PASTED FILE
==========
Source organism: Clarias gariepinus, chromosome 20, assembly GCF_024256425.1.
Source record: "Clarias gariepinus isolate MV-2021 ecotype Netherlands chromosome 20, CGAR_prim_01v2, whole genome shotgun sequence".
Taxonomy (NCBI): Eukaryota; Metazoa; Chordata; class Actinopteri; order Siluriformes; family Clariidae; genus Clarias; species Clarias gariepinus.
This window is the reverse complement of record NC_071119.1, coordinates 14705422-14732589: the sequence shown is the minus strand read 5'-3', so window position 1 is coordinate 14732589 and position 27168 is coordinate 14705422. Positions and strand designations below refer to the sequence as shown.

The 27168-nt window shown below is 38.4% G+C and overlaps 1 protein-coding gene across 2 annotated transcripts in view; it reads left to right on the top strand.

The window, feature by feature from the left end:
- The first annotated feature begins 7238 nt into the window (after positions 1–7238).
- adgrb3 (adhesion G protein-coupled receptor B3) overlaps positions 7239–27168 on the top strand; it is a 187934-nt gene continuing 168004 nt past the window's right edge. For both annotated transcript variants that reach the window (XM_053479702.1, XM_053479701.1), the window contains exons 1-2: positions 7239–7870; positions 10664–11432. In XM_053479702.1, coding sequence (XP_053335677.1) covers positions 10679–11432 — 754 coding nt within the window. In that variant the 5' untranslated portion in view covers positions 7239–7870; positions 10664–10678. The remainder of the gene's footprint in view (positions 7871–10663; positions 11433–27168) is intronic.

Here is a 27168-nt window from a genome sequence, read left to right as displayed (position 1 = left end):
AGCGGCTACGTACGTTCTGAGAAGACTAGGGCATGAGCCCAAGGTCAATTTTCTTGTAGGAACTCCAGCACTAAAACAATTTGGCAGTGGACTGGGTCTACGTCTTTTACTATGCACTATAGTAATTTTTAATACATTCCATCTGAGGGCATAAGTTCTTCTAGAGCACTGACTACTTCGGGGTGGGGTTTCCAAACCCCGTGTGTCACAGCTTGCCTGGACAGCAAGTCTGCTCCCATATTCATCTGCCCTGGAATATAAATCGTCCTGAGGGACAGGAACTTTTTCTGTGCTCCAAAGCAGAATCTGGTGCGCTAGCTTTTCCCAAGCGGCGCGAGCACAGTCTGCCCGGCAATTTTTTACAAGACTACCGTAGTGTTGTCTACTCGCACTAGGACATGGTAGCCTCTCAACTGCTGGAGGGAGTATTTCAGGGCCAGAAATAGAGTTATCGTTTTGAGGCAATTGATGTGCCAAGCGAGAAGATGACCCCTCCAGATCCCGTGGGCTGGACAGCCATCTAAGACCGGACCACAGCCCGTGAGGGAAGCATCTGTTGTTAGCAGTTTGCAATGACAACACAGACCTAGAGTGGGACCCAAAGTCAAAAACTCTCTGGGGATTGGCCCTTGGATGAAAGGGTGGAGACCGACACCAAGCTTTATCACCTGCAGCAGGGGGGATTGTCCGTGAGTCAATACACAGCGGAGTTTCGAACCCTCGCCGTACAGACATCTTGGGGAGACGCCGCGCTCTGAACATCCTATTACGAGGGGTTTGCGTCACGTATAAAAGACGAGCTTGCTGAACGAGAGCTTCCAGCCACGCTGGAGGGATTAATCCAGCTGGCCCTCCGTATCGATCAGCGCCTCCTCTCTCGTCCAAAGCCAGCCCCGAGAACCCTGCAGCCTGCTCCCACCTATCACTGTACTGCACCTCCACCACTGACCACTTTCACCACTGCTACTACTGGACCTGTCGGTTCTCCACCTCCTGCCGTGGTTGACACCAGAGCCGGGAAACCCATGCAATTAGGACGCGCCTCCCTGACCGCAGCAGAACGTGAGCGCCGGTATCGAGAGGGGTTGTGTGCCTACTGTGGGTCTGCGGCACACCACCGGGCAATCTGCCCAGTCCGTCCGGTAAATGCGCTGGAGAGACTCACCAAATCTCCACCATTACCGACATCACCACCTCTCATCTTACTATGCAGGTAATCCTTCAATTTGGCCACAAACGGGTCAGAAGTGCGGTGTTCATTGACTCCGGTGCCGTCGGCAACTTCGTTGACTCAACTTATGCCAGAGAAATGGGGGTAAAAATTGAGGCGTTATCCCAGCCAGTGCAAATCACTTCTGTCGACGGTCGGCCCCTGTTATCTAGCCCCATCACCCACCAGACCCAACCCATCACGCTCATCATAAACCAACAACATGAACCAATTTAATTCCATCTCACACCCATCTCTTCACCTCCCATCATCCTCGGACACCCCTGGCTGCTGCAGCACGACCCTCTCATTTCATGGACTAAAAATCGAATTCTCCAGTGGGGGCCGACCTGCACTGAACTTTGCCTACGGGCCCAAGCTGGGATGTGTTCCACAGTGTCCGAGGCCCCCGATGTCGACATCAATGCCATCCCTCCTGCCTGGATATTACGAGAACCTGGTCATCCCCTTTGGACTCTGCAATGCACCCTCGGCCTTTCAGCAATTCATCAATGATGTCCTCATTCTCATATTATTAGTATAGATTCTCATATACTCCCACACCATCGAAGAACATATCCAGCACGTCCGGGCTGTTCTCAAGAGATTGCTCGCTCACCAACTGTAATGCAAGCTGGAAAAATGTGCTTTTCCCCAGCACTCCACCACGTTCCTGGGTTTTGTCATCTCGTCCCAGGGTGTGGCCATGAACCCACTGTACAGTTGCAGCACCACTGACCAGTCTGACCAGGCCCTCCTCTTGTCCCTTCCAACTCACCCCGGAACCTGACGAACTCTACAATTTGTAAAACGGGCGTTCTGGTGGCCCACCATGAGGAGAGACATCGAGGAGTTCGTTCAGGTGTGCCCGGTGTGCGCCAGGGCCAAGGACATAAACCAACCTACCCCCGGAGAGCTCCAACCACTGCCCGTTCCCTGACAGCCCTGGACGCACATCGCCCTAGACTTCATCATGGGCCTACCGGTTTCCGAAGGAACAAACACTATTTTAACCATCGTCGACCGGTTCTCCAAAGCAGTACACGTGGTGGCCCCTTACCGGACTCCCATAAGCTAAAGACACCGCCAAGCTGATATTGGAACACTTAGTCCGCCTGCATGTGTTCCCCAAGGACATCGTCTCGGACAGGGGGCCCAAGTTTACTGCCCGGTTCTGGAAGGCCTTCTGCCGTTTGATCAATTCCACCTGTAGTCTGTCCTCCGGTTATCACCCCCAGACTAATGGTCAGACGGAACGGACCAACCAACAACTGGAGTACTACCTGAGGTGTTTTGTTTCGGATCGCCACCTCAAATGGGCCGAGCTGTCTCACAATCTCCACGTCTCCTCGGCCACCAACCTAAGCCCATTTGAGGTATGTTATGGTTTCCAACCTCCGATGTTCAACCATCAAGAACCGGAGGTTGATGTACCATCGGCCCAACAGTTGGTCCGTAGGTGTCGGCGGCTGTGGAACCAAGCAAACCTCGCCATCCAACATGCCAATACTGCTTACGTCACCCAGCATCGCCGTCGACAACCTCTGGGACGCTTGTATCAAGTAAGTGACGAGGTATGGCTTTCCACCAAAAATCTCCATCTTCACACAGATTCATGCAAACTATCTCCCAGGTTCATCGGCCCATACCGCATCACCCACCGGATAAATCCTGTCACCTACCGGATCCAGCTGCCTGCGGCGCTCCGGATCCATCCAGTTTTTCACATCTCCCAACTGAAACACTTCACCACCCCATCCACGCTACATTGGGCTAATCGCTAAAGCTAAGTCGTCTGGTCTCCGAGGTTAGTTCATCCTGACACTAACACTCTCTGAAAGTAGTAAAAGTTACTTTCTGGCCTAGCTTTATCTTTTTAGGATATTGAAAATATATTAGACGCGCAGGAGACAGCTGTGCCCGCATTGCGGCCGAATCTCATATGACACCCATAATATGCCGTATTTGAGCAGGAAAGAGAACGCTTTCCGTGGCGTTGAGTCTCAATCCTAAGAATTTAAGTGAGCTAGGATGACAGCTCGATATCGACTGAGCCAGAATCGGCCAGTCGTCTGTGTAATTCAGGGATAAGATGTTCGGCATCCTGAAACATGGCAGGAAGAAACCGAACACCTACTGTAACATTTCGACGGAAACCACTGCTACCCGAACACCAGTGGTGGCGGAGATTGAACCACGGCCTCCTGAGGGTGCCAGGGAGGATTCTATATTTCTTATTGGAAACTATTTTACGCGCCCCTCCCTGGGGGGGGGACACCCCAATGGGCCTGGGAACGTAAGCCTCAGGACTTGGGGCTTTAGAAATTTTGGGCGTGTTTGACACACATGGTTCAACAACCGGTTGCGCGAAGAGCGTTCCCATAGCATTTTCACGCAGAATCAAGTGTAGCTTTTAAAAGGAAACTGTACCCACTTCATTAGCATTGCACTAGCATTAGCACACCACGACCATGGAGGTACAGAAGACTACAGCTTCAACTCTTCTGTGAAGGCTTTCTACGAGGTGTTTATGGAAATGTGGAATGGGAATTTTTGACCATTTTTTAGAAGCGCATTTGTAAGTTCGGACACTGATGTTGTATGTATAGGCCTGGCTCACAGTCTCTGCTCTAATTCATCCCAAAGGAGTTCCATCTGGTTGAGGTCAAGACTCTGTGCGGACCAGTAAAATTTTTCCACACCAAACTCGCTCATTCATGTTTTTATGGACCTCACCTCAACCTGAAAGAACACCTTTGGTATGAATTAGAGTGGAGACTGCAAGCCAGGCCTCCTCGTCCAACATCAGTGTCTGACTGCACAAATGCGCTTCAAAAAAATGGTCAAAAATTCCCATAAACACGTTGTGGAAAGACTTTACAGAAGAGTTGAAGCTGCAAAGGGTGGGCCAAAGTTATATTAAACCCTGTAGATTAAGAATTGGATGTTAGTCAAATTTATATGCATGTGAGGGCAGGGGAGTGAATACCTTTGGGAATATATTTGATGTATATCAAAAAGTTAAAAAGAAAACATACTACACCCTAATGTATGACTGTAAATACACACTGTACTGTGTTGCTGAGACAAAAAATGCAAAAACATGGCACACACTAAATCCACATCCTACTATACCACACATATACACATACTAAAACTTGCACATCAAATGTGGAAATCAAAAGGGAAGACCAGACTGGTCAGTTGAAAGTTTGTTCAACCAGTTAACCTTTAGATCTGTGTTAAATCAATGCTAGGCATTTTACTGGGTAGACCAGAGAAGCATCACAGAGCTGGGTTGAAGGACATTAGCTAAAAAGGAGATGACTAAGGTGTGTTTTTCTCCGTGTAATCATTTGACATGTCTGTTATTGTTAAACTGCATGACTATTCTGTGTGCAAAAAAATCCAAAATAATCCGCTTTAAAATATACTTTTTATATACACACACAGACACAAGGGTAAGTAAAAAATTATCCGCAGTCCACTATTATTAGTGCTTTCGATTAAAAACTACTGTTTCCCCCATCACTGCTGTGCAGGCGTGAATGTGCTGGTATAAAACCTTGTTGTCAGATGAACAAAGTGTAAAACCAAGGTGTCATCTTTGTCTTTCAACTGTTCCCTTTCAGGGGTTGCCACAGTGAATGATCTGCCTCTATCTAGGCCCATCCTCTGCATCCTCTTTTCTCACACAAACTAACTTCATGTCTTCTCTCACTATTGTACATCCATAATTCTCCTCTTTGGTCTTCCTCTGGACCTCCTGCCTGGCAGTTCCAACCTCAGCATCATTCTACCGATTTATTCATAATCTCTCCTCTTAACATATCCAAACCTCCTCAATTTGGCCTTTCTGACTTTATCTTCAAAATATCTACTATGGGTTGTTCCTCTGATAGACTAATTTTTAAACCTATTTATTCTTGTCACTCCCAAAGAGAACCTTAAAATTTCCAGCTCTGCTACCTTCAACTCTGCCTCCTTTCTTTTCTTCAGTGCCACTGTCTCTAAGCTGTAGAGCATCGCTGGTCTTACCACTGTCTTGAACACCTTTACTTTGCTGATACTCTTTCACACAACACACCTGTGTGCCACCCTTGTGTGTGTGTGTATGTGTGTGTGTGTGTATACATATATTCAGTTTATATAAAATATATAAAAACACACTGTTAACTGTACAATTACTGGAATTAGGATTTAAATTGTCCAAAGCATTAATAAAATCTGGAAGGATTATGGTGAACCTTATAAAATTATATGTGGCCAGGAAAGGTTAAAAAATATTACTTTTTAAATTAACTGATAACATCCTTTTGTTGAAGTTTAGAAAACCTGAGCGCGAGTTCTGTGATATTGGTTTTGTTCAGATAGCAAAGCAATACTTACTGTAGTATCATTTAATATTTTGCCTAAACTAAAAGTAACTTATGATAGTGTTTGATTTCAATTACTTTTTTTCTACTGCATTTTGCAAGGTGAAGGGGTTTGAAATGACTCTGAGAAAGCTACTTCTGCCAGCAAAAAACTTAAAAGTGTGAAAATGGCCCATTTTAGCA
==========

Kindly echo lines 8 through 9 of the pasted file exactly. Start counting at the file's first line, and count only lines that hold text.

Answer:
- adgrb3 (adhesion G protein-coupled receptor B3) overlaps positions 7239–27168 on the top strand; it is a 187934-nt gene continuing 168004 nt past the window's right edge. For both annotated transcript variants that reach the window (XM_053479702.1, XM_053479701.1), the window contains exons 1-2: positions 7239–7870; positions 10664–11432. In XM_053479702.1, coding sequence (XP_053335677.1) covers positions 10679–11432 — 754 coding nt within the window. In that variant the 5' untranslated portion in view covers positions 7239–7870; positions 10664–10678. The remainder of the gene's footprint in view (positions 7871–10663; positions 11433–27168) is intronic.

Here is a 27168-nt window from a genome sequence, read left to right as displayed (position 1 = left end):